“Better her than me,” I said multiple times during Thirst: 2600 miles to home, by Heather Anderson (“Anish”) about her record-setting thru-hike of the Pacific Crest Trail in 2013, which she completed in 60+ days at an astounding pace of over 43 miles per day.
This glorified diary is an honest and accurate depiction of the endeavor. Understandably, Heather is often sleep-deprived, hungry, and overwhelmed (and as a function of those things, emotionally raw). Necessarily, she’s obsessed with the details of her locomotion: hours moving, pack weight, remaining calories, water supply, foot health, headlamp brightness, etc. And, rightfully, she has a laser-like focus on her trip and her goal; the occasional deviations from the main story provide insight about who and why, but the landscapes through which she walks receive only cursory attention.
Criticism of Thirst will be aimed primarily at Heather’s style. It’s a convincing Exhibit A that demonstrates the difficulty of smelling the roses when you’re slaying miles like it’s your job.
But as a book, I think that Thirst properly depicts the experience. Let’s be honest: FKT’s of this duration are inward journeys, and their predominate themes — like setting goals, believing in oneself, overcoming odds, and pushing through adversity — share more in common with the bios of Olympians and survivors than the writings of Muir and Thoreau, or even Caroline van Hamert.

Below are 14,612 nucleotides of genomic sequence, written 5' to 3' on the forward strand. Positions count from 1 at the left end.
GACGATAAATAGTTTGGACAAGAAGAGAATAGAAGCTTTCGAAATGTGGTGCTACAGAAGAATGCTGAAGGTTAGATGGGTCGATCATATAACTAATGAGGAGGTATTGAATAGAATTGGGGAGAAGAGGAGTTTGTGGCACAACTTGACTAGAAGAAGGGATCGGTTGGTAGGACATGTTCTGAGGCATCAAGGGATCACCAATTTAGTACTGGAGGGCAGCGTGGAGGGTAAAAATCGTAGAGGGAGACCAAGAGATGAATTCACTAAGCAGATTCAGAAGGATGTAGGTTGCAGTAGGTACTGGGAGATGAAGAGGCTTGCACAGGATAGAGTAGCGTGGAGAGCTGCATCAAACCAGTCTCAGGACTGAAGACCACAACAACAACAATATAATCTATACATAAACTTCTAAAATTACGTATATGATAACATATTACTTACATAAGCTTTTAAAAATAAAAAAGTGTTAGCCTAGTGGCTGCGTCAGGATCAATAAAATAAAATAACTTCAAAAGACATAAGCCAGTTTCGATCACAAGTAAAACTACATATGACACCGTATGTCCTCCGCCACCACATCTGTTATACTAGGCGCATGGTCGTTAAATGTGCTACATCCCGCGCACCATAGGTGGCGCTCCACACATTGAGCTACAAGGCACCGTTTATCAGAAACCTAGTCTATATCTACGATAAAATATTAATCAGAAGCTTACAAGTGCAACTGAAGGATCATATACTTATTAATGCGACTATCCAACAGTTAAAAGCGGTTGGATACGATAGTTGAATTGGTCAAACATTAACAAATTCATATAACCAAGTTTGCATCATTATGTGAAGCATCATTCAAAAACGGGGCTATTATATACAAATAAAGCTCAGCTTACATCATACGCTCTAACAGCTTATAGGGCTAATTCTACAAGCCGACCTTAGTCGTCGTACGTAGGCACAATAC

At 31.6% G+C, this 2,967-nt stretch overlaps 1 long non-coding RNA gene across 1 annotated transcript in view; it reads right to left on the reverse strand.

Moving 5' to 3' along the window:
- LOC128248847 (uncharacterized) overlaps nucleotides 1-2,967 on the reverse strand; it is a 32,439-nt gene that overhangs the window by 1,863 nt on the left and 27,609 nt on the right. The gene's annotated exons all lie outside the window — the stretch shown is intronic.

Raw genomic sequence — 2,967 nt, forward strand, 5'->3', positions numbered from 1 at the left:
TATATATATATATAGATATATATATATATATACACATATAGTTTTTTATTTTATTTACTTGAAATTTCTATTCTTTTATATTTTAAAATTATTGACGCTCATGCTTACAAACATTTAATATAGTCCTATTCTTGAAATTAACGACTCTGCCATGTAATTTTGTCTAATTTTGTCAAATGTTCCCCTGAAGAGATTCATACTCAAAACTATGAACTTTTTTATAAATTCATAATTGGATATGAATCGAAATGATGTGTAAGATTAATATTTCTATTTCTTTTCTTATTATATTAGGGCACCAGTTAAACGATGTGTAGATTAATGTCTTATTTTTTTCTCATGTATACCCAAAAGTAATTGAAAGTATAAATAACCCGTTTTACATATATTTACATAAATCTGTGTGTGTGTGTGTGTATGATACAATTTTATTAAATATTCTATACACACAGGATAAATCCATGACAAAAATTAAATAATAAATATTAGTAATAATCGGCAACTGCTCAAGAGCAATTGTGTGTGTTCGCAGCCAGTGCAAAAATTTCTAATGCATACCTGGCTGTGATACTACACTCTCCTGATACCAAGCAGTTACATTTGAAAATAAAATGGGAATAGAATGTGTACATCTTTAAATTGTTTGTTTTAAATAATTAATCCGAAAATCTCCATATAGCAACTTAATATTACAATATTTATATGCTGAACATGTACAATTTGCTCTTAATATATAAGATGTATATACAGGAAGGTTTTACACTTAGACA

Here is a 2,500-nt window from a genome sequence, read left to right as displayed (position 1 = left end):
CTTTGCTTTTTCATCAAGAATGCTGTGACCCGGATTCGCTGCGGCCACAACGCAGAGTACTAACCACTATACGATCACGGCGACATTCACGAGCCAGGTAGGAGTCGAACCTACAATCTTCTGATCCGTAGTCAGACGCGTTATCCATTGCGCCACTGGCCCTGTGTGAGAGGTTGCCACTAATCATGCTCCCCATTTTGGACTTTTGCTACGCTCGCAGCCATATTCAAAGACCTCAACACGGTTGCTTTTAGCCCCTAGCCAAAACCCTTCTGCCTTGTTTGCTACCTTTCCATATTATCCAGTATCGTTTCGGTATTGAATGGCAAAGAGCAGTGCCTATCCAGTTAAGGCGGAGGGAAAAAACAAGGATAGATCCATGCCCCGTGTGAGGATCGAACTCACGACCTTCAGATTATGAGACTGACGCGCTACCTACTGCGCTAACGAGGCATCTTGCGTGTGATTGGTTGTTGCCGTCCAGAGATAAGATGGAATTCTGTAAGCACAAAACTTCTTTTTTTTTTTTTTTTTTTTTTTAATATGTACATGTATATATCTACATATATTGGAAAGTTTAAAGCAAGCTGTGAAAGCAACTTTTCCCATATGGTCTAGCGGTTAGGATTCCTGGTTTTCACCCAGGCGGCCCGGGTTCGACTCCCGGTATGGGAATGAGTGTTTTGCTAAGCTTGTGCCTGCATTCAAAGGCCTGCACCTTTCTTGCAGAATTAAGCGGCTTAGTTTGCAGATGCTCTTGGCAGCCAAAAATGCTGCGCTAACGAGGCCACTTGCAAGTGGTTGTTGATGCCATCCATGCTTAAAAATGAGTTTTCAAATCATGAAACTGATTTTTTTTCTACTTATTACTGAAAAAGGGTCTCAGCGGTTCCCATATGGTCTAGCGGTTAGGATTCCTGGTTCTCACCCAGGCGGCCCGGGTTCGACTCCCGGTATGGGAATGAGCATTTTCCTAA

Thirst reads quickly and is well written, although it’s diary structure limits introspection and forces dedication of pages to uneventful and non-pivotal days. (As a supplement, consider The Pursuit of Endurance, by Jennifer Phar Davis.) It’s personal, with open discussions of Heather’s failed marriage, unfulfilling attempt at conventional life, and her struggles as an overweight child. Finally, it’s a unique book — Heather’s experiences put her in rare company.
- Mountaineers Press
- Released February 2019
- 208 pages
For a signed copy, purchase directly from Heather.
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